TRISTAN TZARA Bio

Tristan Tzara (French: [tʁistɑ̃ dzaʁa]; Romanian: [trisˈtan ˈt͡sara]; born Samuel or Samy Rosenstock, also known as S. Samyro; April 16 [O.S. April 4] 1896 – December 25, 1963) was a Romanian and French avant-garde poet, essayist and performance artist. Also active as a journalist, playwright, literary and art critic, composer and film director, he was known best for being one of the founders and central figures of the anti-establishment Dada movement. Under the influence of Adrian Maniu, the adolescent Tzara became interested in Symbolism and co-founded the magazine Simbolul with Ion Vinea (with whom he also wrote experimental poetry) and painter Marcel Janco. During World War I, after briefly collaborating on Vinea’s Chemarea, he joined Janco in Switzerland. There, Tzara’s shows at the Cabaret Voltaire and Zunfthaus zur Waag, as well as his poetry and art manifestos, became a main feature of early Dadaism. His work represented Dada’s nihilistic side, in contrast with the more moderate approach favored by Hugo Ball.

After moving to Paris in 1919, Tzara, by then one of the “presidents of Dada”, joined the staff of Littérature magazine, which marked the first step in the movement’s evolution toward Surrealism. He was involved in the major polemics which led to Dada’s split, defending his principles against André Breton and Francis Picabia, and, in Romania, against the eclectic modernism of Vinea and Janco. This personal vision on art defined his Dadaist plays The Gas Heart (1921) and Handkerchief of Clouds (1924). A forerunner of automatist techniques, Tzara eventually aligned himself with Breton’s Surrealism, and under its influence wrote his celebrated utopian poem The Approximate Man.

During the final part of his career, Tzara combined his humanist and anti-fascist perspective with a communist vision, joining the Republicans in the Spanish Civil War and the French Resistance during World War II, and serving a term in the National Assembly. Having spoken in favor of liberalization in the People’s Republic of Hungary just before the Revolution of 1956, he distanced himself from the French Communist Party, of which he was by then a member. In 1960, he was among the intellectuals who protested against French actions in the Algerian War.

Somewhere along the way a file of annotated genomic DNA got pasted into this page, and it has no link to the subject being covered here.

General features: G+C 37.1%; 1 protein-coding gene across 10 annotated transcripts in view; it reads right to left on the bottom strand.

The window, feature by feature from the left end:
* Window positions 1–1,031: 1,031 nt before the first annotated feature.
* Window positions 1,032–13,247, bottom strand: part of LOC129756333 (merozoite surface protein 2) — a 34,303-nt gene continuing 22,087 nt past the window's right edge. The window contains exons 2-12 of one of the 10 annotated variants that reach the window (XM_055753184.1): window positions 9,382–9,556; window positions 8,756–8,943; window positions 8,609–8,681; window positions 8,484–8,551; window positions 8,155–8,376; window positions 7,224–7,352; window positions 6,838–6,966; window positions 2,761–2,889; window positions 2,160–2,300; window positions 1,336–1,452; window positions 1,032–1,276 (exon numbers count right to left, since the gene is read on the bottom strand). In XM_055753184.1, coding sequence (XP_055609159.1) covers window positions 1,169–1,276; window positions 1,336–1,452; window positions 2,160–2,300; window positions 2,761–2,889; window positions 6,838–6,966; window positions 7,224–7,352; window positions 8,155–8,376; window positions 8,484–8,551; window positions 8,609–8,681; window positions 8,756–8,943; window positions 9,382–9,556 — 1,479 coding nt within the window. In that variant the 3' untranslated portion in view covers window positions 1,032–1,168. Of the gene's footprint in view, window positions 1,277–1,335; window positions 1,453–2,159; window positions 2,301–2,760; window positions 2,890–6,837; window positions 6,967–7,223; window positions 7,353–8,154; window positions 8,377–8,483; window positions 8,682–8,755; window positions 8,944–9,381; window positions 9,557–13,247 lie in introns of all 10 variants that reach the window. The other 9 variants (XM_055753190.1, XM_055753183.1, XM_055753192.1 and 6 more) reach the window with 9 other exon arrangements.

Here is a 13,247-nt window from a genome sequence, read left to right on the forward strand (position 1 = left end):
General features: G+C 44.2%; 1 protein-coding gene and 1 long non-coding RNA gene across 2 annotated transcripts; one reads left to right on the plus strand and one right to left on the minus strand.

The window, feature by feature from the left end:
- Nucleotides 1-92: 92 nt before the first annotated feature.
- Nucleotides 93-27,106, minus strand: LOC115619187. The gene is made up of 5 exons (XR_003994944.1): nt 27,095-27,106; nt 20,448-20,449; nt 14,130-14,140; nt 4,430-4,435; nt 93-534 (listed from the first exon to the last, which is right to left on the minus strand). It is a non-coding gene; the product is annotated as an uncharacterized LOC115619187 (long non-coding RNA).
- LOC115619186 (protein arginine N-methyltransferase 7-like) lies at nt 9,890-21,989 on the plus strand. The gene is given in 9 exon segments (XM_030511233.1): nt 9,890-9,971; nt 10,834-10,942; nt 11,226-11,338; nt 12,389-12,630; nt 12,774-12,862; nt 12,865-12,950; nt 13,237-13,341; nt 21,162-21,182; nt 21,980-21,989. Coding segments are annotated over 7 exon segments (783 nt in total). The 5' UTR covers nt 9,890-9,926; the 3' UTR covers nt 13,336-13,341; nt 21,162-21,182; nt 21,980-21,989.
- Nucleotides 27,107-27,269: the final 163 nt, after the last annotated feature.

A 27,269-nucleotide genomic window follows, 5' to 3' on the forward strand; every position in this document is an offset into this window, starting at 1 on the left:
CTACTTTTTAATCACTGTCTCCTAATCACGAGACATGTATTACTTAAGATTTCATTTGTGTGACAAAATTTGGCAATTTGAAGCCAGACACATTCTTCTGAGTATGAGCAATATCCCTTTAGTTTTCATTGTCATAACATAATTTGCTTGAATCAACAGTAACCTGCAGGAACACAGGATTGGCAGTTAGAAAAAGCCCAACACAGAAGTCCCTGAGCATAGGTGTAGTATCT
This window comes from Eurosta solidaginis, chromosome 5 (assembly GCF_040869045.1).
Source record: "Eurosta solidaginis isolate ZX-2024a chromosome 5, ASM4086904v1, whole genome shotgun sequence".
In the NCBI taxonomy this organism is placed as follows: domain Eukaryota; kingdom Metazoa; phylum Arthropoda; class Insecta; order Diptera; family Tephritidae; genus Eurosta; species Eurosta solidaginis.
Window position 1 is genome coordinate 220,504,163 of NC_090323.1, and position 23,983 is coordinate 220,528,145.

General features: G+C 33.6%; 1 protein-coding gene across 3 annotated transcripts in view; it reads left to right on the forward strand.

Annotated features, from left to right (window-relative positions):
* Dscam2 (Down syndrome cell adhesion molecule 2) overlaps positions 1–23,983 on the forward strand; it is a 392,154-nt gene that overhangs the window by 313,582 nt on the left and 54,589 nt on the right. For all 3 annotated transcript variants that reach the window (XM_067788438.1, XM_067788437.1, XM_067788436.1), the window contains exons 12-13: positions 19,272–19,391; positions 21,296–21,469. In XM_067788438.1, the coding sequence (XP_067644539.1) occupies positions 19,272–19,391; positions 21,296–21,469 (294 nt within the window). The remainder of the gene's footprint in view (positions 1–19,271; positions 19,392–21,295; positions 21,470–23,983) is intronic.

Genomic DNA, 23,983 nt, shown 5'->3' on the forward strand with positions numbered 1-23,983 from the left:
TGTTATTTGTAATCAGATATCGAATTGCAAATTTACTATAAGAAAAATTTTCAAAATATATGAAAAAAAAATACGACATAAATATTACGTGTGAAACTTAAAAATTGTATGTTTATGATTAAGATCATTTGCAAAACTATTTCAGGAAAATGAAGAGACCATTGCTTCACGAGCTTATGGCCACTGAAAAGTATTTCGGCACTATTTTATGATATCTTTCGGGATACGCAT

Tristan Tzara was an influential author and performer, whose contribution is credited with having created a connection from Cubism and Futurism to the Beat Generation, Situationism and various currents in rock music. The friend and collaborator of many modernist figures, he was the lover of dancer Maja Kruscek in his early youth and was later married to Swedish artist and poet Greta Knutson.

DADA

DADA
From Wikipedia, the free encyclopedia

Dada /ˈdɑːdɑː/ or Dadaism was an art movement of the European avant-garde in the early 20th century. Many claim Dada began in Zurich, Switzerland in 1916, spreading to Berlin shortly thereafter but the height of New York Dada was the year before, in 1915.[1] To quote Dona Budd’s The Language of Art Knowledge,

Dada was born out of negative reaction to the horrors of World War I. This international movement was begun by a group of artists and poets associated with the Cabaret Voltaire in Zurich. Dada rejected reason and logic, prizing nonsense, irrationality and intuition. The origin of the name Dada is unclear; some believe that it is a nonsensical word. Others maintain that it originates from the Romanian artists Tristan Tzara’s and Marcel Janco’s frequent use of the words “da, da,” meaning “yes, yes” in the Romanian language. Another theory says that the name “Dada” came during a meeting of the group when a paper knife stuck into a French-German dictionary happened to point to ‘dada’, a French word for ‘hobbyhorse’.[2]

The movement primarily involved visual arts, literature, poetry, art manifestoes, art theory, theatre, and graphic design, and concentrated its anti-war politics through a rejection of the prevailing standards in art through anti-art cultural works. In addition to being anti-war, Dada was also anti-bourgeois and had political affinities with the radical left.
Francis Picabia, Dame! Illustration for the cover of the periodical Dadaphone, n. 7, Paris, March 1920

Dada activities included public gatherings, demonstrations, and publication of art/literary journals; passionate coverage of art, politics, and culture were topics often discussed in a variety of media. Key figures in the movement included Hugo Ball, Emmy Hennings, Hans Arp, Raoul Hausmann, Hannah Höch, Johannes Baader, Tristan Tzara, Francis Picabia, Richard Huelsenbeck, George Grosz, John Heartfield, Marcel Duchamp, Beatrice Wood, Kurt Schwitters, and Hans Richter, among others. The movement influenced later styles like the avant-garde and downtown music movements, and groups including surrealism, Nouveau réalisme, pop art and Fluxus.

Marc Lowenthal, in I Am a Beautiful Monster: Poetry, Prose, And Provocation, tells us:

Dada is the groundwork to abstract art and sound poetry, a starting point for performance art, a prelude to postmodernism, an influence on pop art, a celebration of antiart to be later embraced for anarcho-political uses in the 1960s and the movement that lay the foundation for Surrealism.[3]